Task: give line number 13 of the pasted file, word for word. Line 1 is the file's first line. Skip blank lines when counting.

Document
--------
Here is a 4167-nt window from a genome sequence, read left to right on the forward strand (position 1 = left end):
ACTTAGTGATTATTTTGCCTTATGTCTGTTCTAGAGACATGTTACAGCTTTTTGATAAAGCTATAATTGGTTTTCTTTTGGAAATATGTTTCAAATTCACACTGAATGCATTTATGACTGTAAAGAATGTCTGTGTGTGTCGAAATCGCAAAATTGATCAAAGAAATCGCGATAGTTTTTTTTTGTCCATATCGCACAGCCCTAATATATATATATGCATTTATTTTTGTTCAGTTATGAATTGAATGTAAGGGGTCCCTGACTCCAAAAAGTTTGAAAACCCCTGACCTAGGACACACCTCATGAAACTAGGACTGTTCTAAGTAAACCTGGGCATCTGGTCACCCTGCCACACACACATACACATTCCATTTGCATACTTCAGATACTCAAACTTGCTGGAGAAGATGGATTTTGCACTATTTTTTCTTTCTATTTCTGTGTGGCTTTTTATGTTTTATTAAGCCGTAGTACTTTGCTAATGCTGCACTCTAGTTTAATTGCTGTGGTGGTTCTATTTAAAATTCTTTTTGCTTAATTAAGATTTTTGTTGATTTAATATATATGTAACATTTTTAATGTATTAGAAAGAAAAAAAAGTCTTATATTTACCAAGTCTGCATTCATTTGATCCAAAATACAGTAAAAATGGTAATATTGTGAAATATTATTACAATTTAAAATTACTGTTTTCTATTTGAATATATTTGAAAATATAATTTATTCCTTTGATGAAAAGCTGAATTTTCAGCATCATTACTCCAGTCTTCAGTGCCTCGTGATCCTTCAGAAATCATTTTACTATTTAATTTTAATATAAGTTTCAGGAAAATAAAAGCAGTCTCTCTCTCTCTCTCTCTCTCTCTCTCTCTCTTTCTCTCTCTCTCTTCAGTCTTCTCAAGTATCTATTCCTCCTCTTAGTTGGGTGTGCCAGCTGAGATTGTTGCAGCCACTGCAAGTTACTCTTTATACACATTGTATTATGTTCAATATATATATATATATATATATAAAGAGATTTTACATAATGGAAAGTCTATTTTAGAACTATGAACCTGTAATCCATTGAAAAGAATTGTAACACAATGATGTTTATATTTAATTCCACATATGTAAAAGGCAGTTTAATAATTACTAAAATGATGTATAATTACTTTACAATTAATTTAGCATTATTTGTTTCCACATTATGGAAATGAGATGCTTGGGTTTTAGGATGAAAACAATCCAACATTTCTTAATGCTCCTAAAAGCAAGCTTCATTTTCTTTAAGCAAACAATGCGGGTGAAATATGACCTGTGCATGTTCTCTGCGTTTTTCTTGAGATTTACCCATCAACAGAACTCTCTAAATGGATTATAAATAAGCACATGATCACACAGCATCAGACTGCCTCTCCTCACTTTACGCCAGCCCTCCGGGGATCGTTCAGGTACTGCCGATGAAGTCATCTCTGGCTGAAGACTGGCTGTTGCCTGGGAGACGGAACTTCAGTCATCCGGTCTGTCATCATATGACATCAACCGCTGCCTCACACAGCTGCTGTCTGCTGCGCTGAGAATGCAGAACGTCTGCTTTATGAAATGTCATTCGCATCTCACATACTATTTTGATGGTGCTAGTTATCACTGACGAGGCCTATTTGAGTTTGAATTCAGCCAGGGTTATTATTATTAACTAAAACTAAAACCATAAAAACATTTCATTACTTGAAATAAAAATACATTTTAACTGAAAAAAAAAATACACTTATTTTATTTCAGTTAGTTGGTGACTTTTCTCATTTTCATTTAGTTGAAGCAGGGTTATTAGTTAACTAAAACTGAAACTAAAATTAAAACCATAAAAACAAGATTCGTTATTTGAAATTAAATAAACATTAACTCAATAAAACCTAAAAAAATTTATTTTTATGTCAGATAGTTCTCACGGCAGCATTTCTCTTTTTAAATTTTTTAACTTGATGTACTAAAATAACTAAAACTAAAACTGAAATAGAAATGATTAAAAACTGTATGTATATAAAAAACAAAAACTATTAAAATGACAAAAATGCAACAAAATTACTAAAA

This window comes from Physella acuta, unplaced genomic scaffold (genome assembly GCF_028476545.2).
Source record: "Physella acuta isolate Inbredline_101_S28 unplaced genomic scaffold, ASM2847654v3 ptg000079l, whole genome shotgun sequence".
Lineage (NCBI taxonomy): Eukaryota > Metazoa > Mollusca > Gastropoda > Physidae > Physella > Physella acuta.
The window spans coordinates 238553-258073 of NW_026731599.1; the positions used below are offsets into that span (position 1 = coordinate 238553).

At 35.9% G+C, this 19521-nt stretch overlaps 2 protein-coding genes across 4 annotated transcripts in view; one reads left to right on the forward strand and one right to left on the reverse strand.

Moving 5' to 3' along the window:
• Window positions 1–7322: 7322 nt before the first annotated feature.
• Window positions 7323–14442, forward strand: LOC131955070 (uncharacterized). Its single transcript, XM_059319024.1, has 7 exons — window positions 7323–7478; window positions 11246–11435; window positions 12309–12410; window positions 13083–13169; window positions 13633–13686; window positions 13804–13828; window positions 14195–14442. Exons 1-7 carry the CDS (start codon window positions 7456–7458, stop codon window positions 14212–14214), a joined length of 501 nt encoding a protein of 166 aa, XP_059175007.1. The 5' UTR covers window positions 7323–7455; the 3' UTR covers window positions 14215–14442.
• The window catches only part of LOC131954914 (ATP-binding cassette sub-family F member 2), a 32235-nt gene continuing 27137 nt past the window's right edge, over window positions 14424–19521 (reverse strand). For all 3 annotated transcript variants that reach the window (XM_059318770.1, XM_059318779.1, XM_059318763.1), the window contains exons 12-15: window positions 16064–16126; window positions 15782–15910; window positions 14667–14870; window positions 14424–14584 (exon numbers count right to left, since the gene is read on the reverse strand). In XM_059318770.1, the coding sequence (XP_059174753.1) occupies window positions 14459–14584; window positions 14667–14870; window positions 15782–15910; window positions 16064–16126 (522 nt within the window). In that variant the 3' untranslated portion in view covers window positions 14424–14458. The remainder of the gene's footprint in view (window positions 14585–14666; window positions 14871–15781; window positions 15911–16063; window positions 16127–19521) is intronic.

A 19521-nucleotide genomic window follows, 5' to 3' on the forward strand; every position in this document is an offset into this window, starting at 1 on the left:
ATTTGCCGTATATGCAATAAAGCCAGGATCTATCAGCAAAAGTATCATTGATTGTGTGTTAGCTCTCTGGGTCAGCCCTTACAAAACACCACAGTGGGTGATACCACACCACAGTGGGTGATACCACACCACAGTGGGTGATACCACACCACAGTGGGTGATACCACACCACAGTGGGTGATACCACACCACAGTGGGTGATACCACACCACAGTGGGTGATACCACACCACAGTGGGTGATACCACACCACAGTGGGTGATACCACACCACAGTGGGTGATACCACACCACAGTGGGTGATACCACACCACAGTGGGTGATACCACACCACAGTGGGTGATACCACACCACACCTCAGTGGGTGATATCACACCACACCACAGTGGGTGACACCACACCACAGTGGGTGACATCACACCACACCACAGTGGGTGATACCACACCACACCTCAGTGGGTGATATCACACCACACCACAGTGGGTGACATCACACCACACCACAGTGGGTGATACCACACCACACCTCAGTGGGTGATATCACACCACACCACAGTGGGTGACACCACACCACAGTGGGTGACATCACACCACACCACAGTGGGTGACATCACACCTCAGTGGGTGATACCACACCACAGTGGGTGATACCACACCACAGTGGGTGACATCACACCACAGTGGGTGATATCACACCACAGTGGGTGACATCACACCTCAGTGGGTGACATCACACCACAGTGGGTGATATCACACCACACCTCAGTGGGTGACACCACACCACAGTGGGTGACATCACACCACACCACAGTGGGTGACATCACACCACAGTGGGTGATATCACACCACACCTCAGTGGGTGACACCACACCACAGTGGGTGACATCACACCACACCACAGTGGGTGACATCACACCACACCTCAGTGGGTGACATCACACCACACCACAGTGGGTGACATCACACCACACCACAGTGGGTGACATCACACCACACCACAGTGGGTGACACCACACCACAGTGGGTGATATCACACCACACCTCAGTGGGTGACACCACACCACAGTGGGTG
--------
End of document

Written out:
ATTTGCCGTATATGCAATAAAGCCAGGATCTATCAGCAAAAGTATCATTGATTGTGTGTTAGCTCTCTGGGTCAGCCCTTACAAAACACCACAGTGGGTGATACCACACCACAGTGGGTGATACCACACCACAGTGGGTGATACCACACCACAGTGGGTGATACCACACCACAGTGGGTGATACCACACCACAGTGGGTGATACCACACCACAGTGGGTGATACCACACCACAGTGGGTGATACCACACCACAGTGGGTGATACCACACCACAGTGGGTGATACCACACCACAGTGGGTGATACCACACCACAGTGGGTGATACCACACCACAGTGGGTGATACCACACCACACCTCAGTGGGTGATATCACACCACACCACAGTGGGTGACACCACACCACAGTGGGTGACATCACACCACACCACAGTGGGTGATACCACACCACACCTCAGTGGGTGATATCACACCACACCACAGTGGGTGACATCACACCACACCACAGTGGGTGATACCACACCACACCTCAGTGGGTGATATCACACCACACCACAGTGGGTGACACCACACCACAGTGGGTGACATCACACCACACCACAGTGGGTGACATCACACCTCAGTGGGTGATACCACACCACAGTGGGTGATACCACACCACAGTGGGTGACATCACACCACAGTGGGTGATATCACACCACAGTGGGTGACATCACACCTCAGTGGGTGACATCACACCACAGTGGGTGATATCACACCACACCTCAGTGGGTGACACCACACCACAGTGGGTGACATCACACCACACCACAGTGGGTGACATCACACCACAGTGGGTGATATCACACCACACCTCAGTGGGTGACACCACACCACAGTGGGTGACATCACACCACACCACAGTGGGTGACATCACACCACACCTCAGTGGGTGACATCACACCACACCACAGTGGGTGACATCACACCACACCACAGTGGGTGACATCACACCACACCACAGTGGGTGACACCACACCACAGTGGGTGATATCACACCACACCTCAGTGGGTGACACCACACCACAGTGGGTG